We may incur significant costs and liabilities as a result of pipeline integrity management program requirements and any necessary pipeline repair or preventative or remedial measures, which could have a material adverse effect on our results of operations.
 
The DOT has adopted regulations requiring pipeline operators to develop integrity management programs for pipelines that could affect “high consequence areas” including populated areas, areas that are unusually sensitive to environmental damage and commercially navigable waterways. The regulations require operators of covered pipelines to: 

perform ongoing assessments of pipeline integrity;
identify and characterize threats to pipeline segments that could impact a high consequence area;
improve data collection, integration and analysis;
repair and remediate the pipeline as necessary; and
implement preventive and mitigating actions. 
 

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Effective July 2008, the DOT broadened the scope of coverage of its existing pipeline safety standards, including its integrity management programs, to include certain rural onshore hazardous liquid and low-stress pipeline systems found near “unusually sensitive areas,” including non-populated areas requiring extra protection because of the presence of sole source drinking water resources, endangered species or other ecological resources. Also, in December 2006, the Pipeline Inspection, Protection, Enforcement, and Safety Act of 2006 (“PIPES”) was enacted. PIPES reauthorized and amended the DOT’s pipeline safety programs and included a provision eliminating the regulatory exemption for low-stress hazardous liquid pipelines. The Pipeline Safety Act established additional safety requirements for newly constructed pipelines and required the DOT to study safety issues that could result in the adoption of additional regulatory requirements for existing pipelines. On August 13, 2012, PHMSA published rules to update pipeline safety regulations, including increasing maximum civil penalties from $0.1 million to $0.2 million per day of violation and from $1.0 million to $2.0 million total for a related series of violations, as well as changing PHMSA’s enforcement process. This maximum penalty authority established by statute has been and will continue to be adjusted periodically to account for inflation. PHMSA also issued an Advisory Bulletin in May 2012 which advised pipeline operators that they must have records to document the maximum operating pressure for each section of their pipeline and that the records must be traceable, verifiable and complete. Locating such records and, in the absence of any such records, verifying maximum pressures through physical testing (including hydrostatic testing) or modifying or replacing facilities to meet the demands of verifiable pressures, could significantly increase an operator’s costs of compliance. On January 23, 2017, PHMSA published a final rule that became effective on March 24, 2017. This rule amended the Pipeline Safety Act to include, among other provisions, a specific time frame for notifying PHMSA of accidents and incidents, allowance for PHMSA to recover costs associated with design reviews of new projects, renewal of expiring special permits, processes for requesting protection of confidential commercial information, changes to the drug and alcohol testing requirements and incorporating consensus standards by reference for in-line inspection and Stress Corrosion Cracking Direct Assessment. Please read “Item 1. Business-Pipeline Regulation-Pipeline Safety” for more information.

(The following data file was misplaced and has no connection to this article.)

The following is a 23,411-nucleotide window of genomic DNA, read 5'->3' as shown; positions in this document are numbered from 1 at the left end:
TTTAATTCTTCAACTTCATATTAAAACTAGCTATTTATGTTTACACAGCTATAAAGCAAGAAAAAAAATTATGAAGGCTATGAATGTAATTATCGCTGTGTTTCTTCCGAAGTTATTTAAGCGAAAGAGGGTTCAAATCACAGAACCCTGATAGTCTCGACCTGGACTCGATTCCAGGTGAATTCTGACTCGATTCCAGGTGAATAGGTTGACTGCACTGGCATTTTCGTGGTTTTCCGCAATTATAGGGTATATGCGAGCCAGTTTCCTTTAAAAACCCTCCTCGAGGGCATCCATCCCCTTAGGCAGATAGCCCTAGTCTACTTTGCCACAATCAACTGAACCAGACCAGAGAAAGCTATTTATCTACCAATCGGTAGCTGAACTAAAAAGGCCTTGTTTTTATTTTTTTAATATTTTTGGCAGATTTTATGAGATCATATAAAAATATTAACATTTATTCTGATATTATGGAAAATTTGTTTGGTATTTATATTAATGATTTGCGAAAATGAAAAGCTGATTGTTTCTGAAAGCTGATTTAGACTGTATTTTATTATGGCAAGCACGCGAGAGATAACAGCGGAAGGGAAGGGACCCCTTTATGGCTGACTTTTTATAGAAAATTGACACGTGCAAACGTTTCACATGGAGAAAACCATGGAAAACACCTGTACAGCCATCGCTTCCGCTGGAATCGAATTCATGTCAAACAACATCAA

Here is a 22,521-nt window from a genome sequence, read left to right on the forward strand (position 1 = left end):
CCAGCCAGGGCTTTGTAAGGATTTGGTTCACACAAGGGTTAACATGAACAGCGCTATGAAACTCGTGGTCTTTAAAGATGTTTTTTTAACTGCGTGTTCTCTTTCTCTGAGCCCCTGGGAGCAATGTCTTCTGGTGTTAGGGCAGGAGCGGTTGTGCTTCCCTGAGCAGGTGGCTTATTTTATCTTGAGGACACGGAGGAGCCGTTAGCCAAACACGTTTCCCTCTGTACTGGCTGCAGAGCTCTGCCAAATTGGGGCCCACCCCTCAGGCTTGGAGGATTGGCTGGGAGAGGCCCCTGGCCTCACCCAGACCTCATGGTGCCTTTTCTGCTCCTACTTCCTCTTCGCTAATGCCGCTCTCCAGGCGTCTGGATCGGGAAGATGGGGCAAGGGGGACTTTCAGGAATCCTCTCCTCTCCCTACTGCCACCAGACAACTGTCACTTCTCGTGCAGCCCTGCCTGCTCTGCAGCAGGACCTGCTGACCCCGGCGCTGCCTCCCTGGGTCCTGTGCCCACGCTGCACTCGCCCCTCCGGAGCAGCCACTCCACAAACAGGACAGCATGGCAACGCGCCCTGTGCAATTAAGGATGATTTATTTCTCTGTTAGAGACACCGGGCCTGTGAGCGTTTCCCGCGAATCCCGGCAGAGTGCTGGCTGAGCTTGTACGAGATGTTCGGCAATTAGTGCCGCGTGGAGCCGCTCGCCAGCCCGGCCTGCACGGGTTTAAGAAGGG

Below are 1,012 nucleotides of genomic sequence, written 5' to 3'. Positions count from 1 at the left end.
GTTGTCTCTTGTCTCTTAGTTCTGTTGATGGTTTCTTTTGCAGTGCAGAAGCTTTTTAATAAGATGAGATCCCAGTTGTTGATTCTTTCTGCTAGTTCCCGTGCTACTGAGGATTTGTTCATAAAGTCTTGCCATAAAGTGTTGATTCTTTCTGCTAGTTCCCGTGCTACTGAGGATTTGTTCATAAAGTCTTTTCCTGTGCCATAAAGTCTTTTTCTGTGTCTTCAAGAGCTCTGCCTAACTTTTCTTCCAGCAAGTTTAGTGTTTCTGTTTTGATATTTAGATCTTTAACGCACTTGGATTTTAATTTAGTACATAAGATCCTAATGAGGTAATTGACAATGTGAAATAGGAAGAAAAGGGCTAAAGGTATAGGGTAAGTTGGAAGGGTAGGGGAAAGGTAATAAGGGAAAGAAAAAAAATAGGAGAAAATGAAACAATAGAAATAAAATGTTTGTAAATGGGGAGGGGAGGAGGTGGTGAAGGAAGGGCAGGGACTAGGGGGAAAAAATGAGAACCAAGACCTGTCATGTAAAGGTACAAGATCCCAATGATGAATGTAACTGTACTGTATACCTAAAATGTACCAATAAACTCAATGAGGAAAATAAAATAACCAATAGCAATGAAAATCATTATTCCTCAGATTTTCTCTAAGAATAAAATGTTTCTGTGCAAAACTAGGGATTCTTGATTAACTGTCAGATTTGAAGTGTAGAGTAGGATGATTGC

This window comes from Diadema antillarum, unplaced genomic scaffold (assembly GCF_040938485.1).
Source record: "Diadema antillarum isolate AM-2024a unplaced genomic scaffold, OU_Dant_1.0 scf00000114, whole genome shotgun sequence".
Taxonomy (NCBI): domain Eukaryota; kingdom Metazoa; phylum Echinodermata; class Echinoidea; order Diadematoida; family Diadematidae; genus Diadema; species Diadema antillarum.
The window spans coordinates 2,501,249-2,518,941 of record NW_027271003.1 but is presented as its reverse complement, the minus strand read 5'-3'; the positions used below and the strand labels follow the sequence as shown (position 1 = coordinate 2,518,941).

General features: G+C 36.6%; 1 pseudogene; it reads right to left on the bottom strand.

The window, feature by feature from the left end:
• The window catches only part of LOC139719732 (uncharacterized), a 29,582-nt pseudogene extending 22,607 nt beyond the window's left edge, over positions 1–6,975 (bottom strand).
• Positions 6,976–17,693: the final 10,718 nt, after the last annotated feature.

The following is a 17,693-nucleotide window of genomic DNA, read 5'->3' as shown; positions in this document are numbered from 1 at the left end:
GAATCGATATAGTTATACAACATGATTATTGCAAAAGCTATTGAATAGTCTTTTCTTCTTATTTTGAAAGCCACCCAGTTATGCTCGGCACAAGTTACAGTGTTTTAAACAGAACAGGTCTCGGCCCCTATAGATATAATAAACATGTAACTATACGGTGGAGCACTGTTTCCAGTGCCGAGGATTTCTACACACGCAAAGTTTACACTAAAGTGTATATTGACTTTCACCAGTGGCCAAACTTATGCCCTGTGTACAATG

Our operations are subject to environmental and worker safety laws and regulations that may expose us to significant costs and liabilities. Failure to comply with these laws and regulations could adversely affect our ability to make distributions to our unitholders.